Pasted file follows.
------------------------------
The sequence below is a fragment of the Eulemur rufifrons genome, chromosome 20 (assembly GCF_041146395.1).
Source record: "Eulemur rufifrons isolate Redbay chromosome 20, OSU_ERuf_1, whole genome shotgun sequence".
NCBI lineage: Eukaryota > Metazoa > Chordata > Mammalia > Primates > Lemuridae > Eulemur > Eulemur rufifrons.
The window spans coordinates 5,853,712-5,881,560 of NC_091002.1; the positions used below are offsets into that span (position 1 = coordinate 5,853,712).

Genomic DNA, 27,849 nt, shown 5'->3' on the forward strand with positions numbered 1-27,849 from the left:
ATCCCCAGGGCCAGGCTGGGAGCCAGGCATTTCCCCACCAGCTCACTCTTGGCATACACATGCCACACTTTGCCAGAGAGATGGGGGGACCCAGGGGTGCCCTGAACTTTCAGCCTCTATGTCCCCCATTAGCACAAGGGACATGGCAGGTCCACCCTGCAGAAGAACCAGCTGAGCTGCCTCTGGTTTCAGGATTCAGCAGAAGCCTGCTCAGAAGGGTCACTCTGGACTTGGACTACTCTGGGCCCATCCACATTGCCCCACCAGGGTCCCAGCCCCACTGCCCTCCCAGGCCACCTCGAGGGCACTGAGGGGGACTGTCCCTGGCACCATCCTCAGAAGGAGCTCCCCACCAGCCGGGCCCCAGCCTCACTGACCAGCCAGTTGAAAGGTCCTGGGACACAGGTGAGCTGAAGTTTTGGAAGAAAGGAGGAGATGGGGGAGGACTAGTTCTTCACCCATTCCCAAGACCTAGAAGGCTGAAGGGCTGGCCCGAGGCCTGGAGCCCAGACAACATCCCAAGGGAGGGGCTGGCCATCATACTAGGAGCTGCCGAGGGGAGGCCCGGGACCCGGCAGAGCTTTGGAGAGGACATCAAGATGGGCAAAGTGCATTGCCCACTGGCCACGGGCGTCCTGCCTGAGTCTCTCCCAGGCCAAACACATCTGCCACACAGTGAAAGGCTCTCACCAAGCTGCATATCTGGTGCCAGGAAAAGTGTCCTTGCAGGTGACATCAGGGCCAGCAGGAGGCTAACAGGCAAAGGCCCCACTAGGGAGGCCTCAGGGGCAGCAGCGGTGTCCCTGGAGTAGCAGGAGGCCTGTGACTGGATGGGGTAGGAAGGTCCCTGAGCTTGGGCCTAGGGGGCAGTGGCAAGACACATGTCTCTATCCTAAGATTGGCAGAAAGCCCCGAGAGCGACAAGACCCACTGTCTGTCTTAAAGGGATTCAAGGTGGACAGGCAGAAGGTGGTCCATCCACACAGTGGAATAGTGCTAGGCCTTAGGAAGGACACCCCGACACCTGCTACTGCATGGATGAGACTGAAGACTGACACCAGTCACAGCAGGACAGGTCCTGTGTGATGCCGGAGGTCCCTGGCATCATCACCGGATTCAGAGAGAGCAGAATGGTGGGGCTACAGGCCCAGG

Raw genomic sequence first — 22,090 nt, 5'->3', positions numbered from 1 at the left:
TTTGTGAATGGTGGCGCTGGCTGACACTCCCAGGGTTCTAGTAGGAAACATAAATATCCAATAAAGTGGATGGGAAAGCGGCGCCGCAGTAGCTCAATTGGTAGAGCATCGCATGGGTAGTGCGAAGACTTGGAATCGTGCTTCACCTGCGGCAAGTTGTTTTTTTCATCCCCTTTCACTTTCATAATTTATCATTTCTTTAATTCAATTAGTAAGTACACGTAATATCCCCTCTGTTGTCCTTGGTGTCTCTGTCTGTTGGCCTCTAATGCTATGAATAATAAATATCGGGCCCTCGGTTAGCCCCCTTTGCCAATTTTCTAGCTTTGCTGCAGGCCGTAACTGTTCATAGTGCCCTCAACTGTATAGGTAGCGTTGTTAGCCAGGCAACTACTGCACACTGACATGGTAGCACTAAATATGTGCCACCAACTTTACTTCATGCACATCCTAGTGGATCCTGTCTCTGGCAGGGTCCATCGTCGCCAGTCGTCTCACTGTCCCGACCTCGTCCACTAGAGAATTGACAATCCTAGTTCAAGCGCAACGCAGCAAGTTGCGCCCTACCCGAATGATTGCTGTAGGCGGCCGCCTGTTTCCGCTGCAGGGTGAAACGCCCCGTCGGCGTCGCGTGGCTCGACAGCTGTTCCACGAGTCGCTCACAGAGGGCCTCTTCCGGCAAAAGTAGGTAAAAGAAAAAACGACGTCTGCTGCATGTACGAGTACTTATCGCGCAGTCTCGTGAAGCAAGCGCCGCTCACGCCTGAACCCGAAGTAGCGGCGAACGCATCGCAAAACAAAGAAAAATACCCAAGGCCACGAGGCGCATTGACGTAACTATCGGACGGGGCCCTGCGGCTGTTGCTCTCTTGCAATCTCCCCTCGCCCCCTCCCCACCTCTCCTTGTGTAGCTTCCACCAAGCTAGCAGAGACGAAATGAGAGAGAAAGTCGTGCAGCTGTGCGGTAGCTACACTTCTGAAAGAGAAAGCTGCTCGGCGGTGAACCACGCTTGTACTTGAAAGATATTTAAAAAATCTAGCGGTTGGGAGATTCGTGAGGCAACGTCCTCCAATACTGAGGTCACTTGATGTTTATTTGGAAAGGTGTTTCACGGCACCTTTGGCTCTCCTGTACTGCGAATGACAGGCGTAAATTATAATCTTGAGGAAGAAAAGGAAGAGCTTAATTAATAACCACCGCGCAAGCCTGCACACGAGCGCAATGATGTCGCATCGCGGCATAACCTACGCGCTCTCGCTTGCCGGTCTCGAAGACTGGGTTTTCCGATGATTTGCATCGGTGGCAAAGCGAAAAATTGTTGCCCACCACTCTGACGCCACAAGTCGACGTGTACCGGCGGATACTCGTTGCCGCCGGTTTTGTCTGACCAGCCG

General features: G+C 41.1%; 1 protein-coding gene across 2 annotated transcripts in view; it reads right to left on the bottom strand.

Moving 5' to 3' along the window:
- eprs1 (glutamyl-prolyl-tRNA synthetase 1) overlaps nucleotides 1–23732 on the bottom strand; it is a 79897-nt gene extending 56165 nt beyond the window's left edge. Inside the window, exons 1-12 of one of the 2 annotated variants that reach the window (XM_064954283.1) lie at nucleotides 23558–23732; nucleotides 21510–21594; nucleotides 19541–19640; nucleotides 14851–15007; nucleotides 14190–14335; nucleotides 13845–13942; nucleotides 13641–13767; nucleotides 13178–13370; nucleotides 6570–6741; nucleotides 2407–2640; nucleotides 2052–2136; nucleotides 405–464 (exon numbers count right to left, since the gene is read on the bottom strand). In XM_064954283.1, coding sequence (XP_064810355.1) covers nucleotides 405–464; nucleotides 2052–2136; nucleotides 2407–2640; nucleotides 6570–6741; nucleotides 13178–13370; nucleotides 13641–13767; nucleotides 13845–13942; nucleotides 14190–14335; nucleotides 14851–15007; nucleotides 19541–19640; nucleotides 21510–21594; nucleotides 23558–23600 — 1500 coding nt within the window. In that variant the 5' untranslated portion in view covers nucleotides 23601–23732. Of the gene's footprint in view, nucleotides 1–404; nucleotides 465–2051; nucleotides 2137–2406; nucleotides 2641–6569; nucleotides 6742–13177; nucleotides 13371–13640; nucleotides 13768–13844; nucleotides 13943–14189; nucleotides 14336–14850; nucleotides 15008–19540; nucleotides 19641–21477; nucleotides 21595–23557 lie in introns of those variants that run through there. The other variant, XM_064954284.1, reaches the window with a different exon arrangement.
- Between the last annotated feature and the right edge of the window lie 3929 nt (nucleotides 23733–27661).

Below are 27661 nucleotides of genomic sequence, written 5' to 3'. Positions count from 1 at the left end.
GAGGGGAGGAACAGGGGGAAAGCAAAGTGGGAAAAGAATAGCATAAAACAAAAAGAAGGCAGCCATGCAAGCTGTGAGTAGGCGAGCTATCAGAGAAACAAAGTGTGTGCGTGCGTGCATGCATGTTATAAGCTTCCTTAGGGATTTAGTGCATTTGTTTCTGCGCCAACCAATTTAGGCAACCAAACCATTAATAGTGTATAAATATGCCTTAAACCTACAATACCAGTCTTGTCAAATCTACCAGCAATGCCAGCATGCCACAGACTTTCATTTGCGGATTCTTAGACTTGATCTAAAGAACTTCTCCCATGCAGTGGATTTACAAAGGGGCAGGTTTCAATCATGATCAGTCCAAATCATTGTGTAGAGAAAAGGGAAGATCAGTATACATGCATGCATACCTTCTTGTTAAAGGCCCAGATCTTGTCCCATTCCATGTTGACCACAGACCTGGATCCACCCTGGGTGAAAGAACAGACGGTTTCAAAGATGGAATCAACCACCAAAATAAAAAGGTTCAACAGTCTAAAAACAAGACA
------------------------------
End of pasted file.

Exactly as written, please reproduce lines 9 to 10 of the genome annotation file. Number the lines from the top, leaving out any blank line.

General features: G+C 41.1%; 1 protein-coding gene across 2 annotated transcripts in view; it reads right to left on the bottom strand.

Moving 5' to 3' along the window: